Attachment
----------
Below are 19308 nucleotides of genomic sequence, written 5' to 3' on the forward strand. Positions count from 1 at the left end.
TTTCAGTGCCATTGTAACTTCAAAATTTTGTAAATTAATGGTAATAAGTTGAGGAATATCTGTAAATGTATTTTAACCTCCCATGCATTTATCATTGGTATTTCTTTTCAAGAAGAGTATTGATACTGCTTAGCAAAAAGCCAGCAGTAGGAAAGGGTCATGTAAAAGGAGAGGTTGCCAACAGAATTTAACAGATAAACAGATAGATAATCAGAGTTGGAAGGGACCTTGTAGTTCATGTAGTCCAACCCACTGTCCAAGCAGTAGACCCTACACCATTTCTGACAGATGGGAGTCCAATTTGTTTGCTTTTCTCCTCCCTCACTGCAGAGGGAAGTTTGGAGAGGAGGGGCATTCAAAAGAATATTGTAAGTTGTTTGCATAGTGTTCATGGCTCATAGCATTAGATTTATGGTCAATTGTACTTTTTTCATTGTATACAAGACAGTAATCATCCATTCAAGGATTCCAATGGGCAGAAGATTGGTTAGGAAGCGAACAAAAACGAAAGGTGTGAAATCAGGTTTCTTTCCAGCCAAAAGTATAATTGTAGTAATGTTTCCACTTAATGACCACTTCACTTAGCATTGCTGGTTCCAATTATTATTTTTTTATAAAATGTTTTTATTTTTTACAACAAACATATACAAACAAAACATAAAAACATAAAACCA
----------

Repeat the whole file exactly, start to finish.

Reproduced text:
Below are 19308 nucleotides of genomic sequence, written 5' to 3' on the forward strand. Positions count from 1 at the left end.
TTTCAGTGCCATTGTAACTTCAAAATTTTGTAAATTAATGGTAATAAGTTGAGGAATATCTGTAAATGTATTTTAACCTCCCATGCATTTATCATTGGTATTTCTTTTCAAGAAGAGTATTGATACTGCTTAGCAAAAAGCCAGCAGTAGGAAAGGGTCATGTAAAAGGAGAGGTTGCCAACAGAATTTAACAGATAAACAGATAGATAATCAGAGTTGGAAGGGACCTTGTAGTTCATGTAGTCCAACCCACTGTCCAAGCAGTAGACCCTACACCATTTCTGACAGATGGGAGTCCAATTTGTTTGCTTTTCTCCTCCCTCACTGCAGAGGGAAGTTTGGAGAGGAGGGGCATTCAAAAGAATATTGTAAGTTGTTTGCATAGTGTTCATGGCTCATAGCATTAGATTTATGGTCAATTGTACTTTTTTCATTGTATACAAGACAGTAATCATCCATTCAAGGATTCCAATGGGCAGAAGATTGGTTAGGAAGCGAACAAAAACGAAAGGTGTGAAATCAGGTTTCTTTCCAGCCAAAAGTATAATTGTAGTAATGTTTCCACTTAATGACCACTTCACTTAGCATTGCTGGTTCCAATTATTATTTTTTTATAAAATGTTTTTATTTTTTACAACAAACATATACAAACAAAACATAAAAACATAAAACCA